I’ll get down off of my soap box now. Tomorrow the olive harvest starts for which we started preparations today. As the rainy season is upon us, it is imperative that we harvest as quickly as possible before the next bout of rain starts on Monday. We will work long days straight through until Sunday, hoping we can do it all in one go. There is a possibility that a young Israeli WOOFER will come to assist us and I for one hope he can make it. I have loved my experience here so far but it is always nicer when you’re working with someone else, makes the day go by faster. I plan on bringing my camera out to the farm and I will try my best to document the process from tree to jug as best as I can and do an exciting post for all of you when we have finished.

That’s all for now,

Much love from Greece,


Fair Weather and Antiquated Architecture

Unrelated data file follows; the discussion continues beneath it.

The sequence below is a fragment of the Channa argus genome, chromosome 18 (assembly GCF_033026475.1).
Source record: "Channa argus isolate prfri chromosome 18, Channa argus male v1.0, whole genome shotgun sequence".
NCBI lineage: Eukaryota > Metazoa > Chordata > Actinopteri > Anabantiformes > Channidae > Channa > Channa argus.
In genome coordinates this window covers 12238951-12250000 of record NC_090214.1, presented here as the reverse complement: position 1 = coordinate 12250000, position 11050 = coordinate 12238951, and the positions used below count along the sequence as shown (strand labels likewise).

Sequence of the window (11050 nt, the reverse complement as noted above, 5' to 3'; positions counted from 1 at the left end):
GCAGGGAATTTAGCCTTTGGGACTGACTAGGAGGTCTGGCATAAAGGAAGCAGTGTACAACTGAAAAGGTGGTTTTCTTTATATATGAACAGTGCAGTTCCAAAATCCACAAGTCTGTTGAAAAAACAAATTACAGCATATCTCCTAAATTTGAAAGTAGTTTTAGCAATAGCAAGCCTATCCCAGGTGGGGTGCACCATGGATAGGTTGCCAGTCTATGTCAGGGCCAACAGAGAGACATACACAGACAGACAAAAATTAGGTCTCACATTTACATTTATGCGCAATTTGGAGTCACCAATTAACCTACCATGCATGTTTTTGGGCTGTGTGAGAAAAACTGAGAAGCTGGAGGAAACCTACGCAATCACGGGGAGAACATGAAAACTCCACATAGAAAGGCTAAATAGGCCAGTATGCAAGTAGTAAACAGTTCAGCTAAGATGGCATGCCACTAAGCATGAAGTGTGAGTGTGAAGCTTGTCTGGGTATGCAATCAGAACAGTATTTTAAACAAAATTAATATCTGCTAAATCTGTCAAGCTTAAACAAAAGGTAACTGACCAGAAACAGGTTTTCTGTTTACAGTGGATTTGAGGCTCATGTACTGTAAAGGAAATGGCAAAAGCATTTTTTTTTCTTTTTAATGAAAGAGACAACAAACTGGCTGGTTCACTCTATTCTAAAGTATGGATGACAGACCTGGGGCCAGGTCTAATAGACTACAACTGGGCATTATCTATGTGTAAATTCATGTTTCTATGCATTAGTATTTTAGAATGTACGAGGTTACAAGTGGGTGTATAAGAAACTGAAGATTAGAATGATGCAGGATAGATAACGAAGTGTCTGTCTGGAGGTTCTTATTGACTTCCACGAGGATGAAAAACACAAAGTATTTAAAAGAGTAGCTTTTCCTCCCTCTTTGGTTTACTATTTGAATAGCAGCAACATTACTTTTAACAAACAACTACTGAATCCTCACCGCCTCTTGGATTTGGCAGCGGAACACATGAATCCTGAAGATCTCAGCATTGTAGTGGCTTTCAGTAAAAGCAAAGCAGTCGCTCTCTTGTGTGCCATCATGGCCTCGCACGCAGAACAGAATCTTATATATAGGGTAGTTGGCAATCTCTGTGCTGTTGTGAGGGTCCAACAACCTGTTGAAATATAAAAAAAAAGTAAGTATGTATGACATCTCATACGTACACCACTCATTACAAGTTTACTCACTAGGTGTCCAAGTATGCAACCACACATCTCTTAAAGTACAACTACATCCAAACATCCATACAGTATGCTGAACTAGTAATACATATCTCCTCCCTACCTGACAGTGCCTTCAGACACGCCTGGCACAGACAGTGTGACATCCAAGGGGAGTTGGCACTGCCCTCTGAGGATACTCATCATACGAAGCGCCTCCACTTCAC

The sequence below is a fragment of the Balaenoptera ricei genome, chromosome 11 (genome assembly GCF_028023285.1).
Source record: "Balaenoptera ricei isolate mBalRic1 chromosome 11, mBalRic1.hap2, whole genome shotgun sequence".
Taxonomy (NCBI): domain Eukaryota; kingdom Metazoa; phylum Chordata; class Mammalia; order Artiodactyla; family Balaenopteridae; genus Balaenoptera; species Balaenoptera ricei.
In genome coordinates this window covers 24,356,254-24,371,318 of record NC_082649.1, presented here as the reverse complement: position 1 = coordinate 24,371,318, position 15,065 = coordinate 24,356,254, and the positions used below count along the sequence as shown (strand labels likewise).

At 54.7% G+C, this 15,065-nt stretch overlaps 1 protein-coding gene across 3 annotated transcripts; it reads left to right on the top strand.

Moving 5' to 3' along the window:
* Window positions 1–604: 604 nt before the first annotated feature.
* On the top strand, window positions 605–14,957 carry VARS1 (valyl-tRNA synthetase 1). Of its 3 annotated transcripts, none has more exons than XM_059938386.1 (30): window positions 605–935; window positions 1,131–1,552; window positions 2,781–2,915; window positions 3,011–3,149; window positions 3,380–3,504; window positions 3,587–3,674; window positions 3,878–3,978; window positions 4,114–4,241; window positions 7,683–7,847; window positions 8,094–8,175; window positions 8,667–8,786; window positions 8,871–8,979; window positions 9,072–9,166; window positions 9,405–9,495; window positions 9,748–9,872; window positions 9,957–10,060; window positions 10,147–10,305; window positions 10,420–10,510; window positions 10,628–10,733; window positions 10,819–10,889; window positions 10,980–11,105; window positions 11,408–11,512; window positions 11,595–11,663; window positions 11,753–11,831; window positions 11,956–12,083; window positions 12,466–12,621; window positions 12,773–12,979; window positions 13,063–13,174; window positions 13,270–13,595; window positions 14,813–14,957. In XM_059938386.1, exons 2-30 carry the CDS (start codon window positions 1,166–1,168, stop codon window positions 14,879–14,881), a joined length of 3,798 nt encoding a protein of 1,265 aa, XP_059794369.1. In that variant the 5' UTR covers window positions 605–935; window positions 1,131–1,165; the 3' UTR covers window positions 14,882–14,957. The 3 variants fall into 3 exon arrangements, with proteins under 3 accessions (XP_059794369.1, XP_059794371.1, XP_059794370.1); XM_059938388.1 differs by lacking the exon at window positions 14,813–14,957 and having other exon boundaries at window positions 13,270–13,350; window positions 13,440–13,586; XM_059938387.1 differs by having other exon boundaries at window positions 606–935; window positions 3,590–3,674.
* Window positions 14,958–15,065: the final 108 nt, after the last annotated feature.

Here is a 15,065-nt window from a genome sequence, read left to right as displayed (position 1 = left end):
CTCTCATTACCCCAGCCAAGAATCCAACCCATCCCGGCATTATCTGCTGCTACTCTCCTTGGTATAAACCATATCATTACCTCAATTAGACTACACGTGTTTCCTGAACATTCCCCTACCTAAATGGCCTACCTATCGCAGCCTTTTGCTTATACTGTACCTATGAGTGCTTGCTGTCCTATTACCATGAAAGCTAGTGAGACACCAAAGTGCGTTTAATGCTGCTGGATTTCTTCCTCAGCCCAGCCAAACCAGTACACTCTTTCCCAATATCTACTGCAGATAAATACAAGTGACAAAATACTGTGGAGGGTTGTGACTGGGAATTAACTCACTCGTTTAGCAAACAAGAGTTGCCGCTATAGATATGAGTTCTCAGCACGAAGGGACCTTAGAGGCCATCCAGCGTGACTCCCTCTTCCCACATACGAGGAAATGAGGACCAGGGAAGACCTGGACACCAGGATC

21 Oct

Fair Weather and Antiquated Architecture

Today marks the three week point. Three weeks since I stepped from the cool breeze of the Great Lakes into the salty spray of the Mediterranean. I see now the passage of time waits for no man–those sands continue their ceaseless, cadential descent onto the dunes of eternity while we mortals scramble desperately to catch but a few granules in our open palms. Here, the small pile that I have caught, stolen from the hourglass of father time himself and immortalized in my inner eye, smells of jasmine and tastes like the salty brine of a thousand Mediterranean nights carried to my window on a stiff breeze. I shall keep this tiny mound in the guarded safety of my mind, in the jeweled box of my subconscious, and in the towering heights of my imagination to where I may one day steal away and again relive this trip.